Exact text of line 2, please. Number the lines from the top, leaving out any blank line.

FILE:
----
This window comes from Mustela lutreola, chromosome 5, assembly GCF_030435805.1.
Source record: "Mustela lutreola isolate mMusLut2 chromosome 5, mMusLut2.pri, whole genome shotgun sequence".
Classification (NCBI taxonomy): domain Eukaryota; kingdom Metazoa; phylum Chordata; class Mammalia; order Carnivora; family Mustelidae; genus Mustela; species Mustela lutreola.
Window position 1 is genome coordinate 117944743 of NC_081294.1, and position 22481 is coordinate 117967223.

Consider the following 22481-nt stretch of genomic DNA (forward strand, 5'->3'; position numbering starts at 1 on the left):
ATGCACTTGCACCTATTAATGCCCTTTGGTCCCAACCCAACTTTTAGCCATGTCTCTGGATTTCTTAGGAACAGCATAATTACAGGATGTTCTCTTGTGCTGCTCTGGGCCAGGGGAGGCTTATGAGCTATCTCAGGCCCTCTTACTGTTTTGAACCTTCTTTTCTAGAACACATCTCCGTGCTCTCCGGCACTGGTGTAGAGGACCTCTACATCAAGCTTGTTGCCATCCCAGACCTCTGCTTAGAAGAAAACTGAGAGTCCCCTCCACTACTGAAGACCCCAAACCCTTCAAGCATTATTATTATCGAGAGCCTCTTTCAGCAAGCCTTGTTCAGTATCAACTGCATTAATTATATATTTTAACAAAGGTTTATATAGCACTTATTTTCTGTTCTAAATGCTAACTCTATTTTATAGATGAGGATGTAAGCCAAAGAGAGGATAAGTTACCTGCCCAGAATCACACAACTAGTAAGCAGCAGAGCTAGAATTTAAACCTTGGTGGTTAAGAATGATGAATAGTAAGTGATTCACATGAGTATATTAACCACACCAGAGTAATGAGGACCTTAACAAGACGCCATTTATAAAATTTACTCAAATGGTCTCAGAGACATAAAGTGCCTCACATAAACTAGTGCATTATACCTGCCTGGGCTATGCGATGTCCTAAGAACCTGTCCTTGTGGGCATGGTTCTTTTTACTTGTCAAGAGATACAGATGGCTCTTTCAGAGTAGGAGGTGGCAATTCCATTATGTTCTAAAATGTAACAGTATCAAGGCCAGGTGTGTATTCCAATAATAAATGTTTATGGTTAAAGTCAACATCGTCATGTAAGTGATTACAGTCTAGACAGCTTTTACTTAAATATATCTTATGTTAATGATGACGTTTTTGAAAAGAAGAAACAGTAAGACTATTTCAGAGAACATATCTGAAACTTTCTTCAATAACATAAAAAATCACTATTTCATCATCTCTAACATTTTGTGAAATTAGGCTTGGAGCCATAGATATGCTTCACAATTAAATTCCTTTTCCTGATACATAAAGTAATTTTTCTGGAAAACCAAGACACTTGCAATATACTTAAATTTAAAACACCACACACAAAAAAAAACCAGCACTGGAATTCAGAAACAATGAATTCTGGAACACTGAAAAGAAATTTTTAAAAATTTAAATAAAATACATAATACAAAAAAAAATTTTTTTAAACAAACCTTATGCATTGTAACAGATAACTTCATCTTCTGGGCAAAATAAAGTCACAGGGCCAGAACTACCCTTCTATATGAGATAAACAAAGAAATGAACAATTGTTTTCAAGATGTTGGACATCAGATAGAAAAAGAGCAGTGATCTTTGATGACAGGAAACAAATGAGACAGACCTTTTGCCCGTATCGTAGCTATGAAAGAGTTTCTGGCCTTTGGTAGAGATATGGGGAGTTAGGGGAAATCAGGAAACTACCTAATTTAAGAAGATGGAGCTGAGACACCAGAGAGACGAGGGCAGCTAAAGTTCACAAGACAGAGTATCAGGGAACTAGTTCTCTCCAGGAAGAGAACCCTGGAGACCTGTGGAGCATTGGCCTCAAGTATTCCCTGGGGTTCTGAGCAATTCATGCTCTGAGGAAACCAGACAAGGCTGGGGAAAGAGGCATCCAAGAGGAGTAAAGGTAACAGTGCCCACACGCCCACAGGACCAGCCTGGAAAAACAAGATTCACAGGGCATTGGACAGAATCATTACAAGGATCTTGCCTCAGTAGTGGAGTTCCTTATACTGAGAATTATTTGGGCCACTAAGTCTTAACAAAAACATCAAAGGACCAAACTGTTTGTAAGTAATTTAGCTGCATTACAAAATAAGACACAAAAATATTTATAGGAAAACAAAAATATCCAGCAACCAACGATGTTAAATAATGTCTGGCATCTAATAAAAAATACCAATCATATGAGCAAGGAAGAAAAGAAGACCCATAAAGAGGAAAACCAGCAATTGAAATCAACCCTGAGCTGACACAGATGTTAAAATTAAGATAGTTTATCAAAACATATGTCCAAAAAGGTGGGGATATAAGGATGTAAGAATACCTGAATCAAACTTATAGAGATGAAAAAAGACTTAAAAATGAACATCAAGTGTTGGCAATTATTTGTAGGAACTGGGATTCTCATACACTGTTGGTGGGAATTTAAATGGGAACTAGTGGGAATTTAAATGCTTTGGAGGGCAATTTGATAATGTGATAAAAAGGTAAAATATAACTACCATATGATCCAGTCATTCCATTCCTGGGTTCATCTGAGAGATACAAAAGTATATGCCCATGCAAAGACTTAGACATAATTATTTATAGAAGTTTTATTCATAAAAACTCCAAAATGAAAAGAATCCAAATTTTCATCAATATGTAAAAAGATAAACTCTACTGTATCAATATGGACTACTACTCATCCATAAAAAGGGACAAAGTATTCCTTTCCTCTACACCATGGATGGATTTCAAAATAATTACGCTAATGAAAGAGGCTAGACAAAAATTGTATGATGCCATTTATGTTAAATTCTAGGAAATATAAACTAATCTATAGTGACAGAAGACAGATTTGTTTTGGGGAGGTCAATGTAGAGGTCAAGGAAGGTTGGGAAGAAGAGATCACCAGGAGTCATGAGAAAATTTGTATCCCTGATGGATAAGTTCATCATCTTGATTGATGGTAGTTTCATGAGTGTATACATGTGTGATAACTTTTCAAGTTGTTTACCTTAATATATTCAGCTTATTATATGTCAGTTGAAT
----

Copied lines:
Source record: "Mustela lutreola isolate mMusLut2 chromosome 5, mMusLut2.pri, whole genome shotgun sequence".